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The UNIX philosophy suggests we built a lot of simple programs that do one thing well and that we do them with text streams. That is, the standard input/output channels are sufficient means of messaging.

Console programs cannot only be piped together, they can also be directed to a file. In doing this, you can essentially queue up messages (text in files) for later processing. This seems to follow a similar model to message queues but without all the sophistication.

Richard P. Gabriel suggests that a key advantage of Unix was that it embodied a design philosophy he termed "worse is better", in which simplicity of both the interface and the implementation are more important than any other attributes of the system—including correctness, consistency, and completeness.

From my perspective, text streams provide about as simple a channel of communication as possible. This would seem to follow the worse-is-better philosophy. Couldn't we thus use console applications and files written to the file system as a poor man's message queue? And if so, has anyone successfully taken and preferred this approach? I am simply wondering how practical/feasible it is to substitute text stream processing for message queues.

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Well, what about named pipes? I think that has the benefit of having one reading and one writing process while using files is prone to mutual exclusion problems. –  slhck Aug 27 '13 at 14:55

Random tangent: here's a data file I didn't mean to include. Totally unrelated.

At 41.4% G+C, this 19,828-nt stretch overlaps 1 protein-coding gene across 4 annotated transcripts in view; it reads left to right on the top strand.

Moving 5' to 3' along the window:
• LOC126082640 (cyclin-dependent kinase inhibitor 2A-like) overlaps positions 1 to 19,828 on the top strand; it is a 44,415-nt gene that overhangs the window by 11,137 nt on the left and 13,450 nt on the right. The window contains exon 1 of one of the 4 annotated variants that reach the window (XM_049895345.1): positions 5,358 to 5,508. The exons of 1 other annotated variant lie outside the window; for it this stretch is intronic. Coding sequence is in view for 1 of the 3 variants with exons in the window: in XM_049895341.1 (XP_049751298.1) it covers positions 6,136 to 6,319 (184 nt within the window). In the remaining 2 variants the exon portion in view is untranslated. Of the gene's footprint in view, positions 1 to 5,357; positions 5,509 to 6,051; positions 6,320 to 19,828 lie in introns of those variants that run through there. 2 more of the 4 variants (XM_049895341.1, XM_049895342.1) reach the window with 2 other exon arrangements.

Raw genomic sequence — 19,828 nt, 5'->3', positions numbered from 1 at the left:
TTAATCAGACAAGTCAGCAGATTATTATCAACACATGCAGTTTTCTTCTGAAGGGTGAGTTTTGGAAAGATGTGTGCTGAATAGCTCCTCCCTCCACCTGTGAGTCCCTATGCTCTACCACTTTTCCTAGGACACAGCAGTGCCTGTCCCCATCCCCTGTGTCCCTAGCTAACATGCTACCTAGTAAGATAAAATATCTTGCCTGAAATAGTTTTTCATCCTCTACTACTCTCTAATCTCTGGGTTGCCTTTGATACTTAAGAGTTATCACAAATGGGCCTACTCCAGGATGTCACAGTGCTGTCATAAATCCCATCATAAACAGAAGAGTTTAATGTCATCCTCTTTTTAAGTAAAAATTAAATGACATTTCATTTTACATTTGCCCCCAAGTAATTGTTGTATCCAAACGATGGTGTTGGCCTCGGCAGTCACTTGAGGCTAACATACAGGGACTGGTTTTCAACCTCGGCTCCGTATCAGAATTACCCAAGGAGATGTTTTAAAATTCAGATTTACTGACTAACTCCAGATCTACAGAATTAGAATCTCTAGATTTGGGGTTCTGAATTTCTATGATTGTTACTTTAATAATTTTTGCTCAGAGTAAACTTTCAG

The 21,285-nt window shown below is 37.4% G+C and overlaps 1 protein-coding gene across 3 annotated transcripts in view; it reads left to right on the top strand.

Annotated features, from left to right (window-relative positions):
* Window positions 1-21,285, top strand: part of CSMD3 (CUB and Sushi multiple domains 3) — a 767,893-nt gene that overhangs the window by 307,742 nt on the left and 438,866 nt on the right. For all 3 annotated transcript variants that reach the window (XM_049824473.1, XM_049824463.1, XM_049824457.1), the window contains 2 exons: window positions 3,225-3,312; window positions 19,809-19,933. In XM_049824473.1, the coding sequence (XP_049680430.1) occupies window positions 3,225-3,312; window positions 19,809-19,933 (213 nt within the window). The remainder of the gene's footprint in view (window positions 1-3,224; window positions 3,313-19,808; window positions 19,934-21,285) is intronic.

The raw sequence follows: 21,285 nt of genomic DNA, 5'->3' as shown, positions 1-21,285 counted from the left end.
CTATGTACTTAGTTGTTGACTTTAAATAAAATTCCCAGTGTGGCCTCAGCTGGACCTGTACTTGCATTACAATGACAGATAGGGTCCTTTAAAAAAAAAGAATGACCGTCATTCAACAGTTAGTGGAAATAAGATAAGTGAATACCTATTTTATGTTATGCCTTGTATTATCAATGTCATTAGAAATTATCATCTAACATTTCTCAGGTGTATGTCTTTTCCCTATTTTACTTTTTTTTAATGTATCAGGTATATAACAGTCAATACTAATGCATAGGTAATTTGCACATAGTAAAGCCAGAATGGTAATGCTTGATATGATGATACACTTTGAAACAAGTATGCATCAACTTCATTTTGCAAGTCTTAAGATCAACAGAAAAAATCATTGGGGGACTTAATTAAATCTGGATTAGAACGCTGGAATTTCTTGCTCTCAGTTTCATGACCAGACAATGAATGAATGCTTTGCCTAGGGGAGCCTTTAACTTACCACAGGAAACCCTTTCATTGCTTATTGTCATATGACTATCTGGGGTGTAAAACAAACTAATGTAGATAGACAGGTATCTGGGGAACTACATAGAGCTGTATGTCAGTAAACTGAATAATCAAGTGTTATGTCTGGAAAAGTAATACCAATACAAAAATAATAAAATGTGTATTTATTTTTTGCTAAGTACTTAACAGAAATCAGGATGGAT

Do you mean something like command > foo and then watching as messages come in to the file foo with tail -f foo? –  terdon Aug 27 '13 at 15:03
    
I was thinking that the message would be intercepted from a file via some sort of polling process. –  Mario Aug 27 '13 at 16:02
    
Named pipes looks good too. That's something I hadn't encountered before. –  Mario Aug 27 '13 at 16:06
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Many mailservers use files on disk for their queue. Exim keeps each email in a file along with another file of metadata. The main benefit of this is crash-resistance: the queue survives a crash and reboot.

Files are usually going to be slower than using a message queueing system like 0MQ, and there are efficiency issues (how do you tell when a new message has entered the queue?), but for small applications or ones where you want a persistent queue it can work well.

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